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Perceptions of Nepotism Beneficiaries: The Hidden Price of Using a Family Connection to Obtain a Job

Abstract

Purpose

This study tested competing predictions about the impact of nepotistic hiring on perceptions of nepotism beneficiaries, focusing specifically on the performance attributions made about nepotism hires. Of particular interest is how the qualifications of the family member compared to other applicants impacts perceptions of the nepotism hire.

Methodology

Two experimental studies, using scenarios that simulated the hiring process, were conducted. Participants reviewed materials describing the hiring process for a manager and then completed a questionnaire assessing their perceptions of the person hired.

Findings

Results showed that successful performance of nepotism beneficiaries was attributed more to political skills and relationships with upper management and less to ability and effort than was the case for non-beneficiaries and that they were perceived as less competent and as having fewer characteristics of successful managers. These negative perceptions occurred regardless of the family member’s qualifications.

Implications

This study contributes to our understanding of nepotistic hiring practices. More negative performance attributions and perceptions of competence for nepotism beneficiaries may hinder their effectiveness on the job. Knowledge gained from this study may help businesses who want to hire family members of current employees to manage this process more effectively.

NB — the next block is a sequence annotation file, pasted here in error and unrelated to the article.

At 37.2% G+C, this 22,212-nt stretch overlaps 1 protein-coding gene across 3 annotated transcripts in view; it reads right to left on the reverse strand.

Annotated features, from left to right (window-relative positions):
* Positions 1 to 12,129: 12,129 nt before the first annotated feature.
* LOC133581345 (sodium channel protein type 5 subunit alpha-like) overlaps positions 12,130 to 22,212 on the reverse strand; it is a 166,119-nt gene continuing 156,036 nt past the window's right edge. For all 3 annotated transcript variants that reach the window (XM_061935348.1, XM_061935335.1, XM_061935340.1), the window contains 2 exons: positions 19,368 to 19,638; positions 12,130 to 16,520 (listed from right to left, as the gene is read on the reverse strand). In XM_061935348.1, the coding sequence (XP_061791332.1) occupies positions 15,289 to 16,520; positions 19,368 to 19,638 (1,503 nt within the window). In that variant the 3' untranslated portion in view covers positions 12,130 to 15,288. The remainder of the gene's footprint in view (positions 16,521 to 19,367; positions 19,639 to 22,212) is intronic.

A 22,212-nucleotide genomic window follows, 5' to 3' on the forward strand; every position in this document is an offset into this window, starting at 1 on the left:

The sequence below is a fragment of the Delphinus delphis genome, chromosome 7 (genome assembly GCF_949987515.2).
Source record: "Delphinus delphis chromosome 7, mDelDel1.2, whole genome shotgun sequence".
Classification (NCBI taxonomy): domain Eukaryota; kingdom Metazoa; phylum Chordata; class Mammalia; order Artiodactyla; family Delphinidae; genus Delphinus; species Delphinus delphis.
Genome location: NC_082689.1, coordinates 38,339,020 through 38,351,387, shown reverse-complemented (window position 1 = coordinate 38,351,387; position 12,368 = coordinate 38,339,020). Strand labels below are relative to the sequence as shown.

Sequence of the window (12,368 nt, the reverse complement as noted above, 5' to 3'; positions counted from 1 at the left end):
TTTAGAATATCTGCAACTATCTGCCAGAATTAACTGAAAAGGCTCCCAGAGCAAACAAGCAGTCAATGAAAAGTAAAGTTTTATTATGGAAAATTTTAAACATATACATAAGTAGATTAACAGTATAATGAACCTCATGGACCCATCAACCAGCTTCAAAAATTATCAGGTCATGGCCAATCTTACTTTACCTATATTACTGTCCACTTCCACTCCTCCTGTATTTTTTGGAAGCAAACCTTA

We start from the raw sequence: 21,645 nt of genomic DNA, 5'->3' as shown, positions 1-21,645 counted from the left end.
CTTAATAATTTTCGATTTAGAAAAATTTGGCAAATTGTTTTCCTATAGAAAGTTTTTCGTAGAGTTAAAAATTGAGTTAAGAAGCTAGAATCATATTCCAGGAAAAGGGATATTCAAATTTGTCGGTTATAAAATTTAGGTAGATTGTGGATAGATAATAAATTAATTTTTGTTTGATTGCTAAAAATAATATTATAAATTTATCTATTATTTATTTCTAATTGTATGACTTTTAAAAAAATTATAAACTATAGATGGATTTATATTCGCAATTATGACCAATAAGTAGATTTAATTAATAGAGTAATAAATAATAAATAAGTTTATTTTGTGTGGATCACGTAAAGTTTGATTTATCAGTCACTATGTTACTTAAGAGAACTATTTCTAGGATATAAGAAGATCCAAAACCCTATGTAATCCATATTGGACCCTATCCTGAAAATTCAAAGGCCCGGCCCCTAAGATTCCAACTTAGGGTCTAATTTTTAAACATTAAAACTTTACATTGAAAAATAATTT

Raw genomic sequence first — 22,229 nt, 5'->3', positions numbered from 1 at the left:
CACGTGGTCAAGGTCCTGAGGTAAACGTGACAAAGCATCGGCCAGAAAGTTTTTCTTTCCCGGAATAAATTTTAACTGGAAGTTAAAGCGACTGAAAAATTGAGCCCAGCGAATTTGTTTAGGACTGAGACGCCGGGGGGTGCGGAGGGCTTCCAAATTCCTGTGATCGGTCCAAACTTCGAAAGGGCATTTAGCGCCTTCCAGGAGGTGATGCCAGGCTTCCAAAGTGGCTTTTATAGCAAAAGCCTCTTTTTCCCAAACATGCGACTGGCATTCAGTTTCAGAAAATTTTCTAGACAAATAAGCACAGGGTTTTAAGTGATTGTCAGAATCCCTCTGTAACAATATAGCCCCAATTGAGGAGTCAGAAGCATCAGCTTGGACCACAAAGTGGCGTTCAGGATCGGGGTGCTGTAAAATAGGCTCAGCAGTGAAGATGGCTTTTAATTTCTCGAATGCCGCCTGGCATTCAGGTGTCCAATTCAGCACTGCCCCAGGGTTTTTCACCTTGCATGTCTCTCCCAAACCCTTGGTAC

Originality/Value

This is one of the first studies to examine the consequences of nepotistic hiring for nepotism beneficiaries and the first study to examine how nepotistic hiring effects the performance attributions made about nepotism beneficiaries. It is also the only study to empirically examine how the qualifications of the nepotism beneficiary influence others’ reactions to them.

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Fig. 1

Notes

  1. 1.

    Consistent with other researchers (e.g., Jones 2012; Mhatre et al. 2012; Mulder 2012), we define nepotism to include only preference based on family membership and not preference based on other types of personal connection, such as acquaintances or friends.

  2. 2.

    For this interaction, Roy’s greatest characteristic root (g.c.r.) was statistically significant (Roy’s =  .10, F(7,174) = 2.37, p = .025) and indicated that at least the first multivariate function differed across levels and as such warranted further exploration (see Harris 2001).

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Correspondence to Margaret Y. Padgett.

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Padgett, M.Y., Padgett, R.J. & Morris, K.A. Perceptions of Nepotism Beneficiaries: The Hidden Price of Using a Family Connection to Obtain a Job. J Bus Psychol 30, 283–298 (2015). https://doi.org/10.1007/s10869-014-9354-9

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Keywords

  • Nepotism
  • Performance attributions
  • Preferential selection
  • Stigma